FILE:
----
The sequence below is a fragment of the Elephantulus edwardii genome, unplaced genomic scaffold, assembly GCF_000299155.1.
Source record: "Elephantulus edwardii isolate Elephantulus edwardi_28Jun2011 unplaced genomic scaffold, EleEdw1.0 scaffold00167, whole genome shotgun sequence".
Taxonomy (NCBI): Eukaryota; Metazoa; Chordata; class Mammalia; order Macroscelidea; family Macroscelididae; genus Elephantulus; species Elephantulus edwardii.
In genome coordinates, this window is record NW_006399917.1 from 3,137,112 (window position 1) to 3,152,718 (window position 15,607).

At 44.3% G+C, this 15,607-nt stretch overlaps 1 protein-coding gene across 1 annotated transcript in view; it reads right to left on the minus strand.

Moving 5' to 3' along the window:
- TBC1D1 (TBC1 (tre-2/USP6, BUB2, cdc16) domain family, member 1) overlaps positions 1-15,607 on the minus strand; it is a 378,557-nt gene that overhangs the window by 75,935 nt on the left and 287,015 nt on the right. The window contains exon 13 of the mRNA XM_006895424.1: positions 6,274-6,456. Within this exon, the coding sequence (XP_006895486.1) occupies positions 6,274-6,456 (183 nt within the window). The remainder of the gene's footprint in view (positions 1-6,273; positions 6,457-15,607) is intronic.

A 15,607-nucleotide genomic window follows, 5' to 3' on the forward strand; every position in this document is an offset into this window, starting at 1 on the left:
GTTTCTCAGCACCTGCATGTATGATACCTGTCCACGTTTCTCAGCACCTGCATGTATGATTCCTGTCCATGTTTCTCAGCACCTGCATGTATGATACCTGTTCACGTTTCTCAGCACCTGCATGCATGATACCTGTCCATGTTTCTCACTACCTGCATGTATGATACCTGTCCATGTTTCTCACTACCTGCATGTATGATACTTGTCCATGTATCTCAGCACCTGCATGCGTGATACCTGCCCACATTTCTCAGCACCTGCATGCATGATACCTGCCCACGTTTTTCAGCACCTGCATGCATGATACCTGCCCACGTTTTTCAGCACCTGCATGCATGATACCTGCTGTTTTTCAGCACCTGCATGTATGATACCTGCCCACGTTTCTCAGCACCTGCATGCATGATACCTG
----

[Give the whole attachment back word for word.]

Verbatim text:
The sequence below is a fragment of the Elephantulus edwardii genome, unplaced genomic scaffold, assembly GCF_000299155.1.
Source record: "Elephantulus edwardii isolate Elephantulus edwardi_28Jun2011 unplaced genomic scaffold, EleEdw1.0 scaffold00167, whole genome shotgun sequence".
Taxonomy (NCBI): Eukaryota; Metazoa; Chordata; class Mammalia; order Macroscelidea; family Macroscelididae; genus Elephantulus; species Elephantulus edwardii.
In genome coordinates, this window is record NW_006399917.1 from 3,137,112 (window position 1) to 3,152,718 (window position 15,607).

At 44.3% G+C, this 15,607-nt stretch overlaps 1 protein-coding gene across 1 annotated transcript in view; it reads right to left on the minus strand.

Moving 5' to 3' along the window:
- TBC1D1 (TBC1 (tre-2/USP6, BUB2, cdc16) domain family, member 1) overlaps positions 1-15,607 on the minus strand; it is a 378,557-nt gene that overhangs the window by 75,935 nt on the left and 287,015 nt on the right. The window contains exon 13 of the mRNA XM_006895424.1: positions 6,274-6,456. Within this exon, the coding sequence (XP_006895486.1) occupies positions 6,274-6,456 (183 nt within the window). The remainder of the gene's footprint in view (positions 1-6,273; positions 6,457-15,607) is intronic.

A 15,607-nucleotide genomic window follows, 5' to 3' on the forward strand; every position in this document is an offset into this window, starting at 1 on the left:
GTTTCTCAGCACCTGCATGTATGATACCTGTCCACGTTTCTCAGCACCTGCATGTATGATTCCTGTCCATGTTTCTCAGCACCTGCATGTATGATACCTGTTCACGTTTCTCAGCACCTGCATGCATGATACCTGTCCATGTTTCTCACTACCTGCATGTATGATACCTGTCCATGTTTCTCACTACCTGCATGTATGATACTTGTCCATGTATCTCAGCACCTGCATGCGTGATACCTGCCCACATTTCTCAGCACCTGCATGCATGATACCTGCCCACGTTTTTCAGCACCTGCATGCATGATACCTGCCCACGTTTTTCAGCACCTGCATGCATGATACCTGCTGTTTTTCAGCACCTGCATGTATGATACCTGCCCACGTTTCTCAGCACCTGCATGCATGATACCTG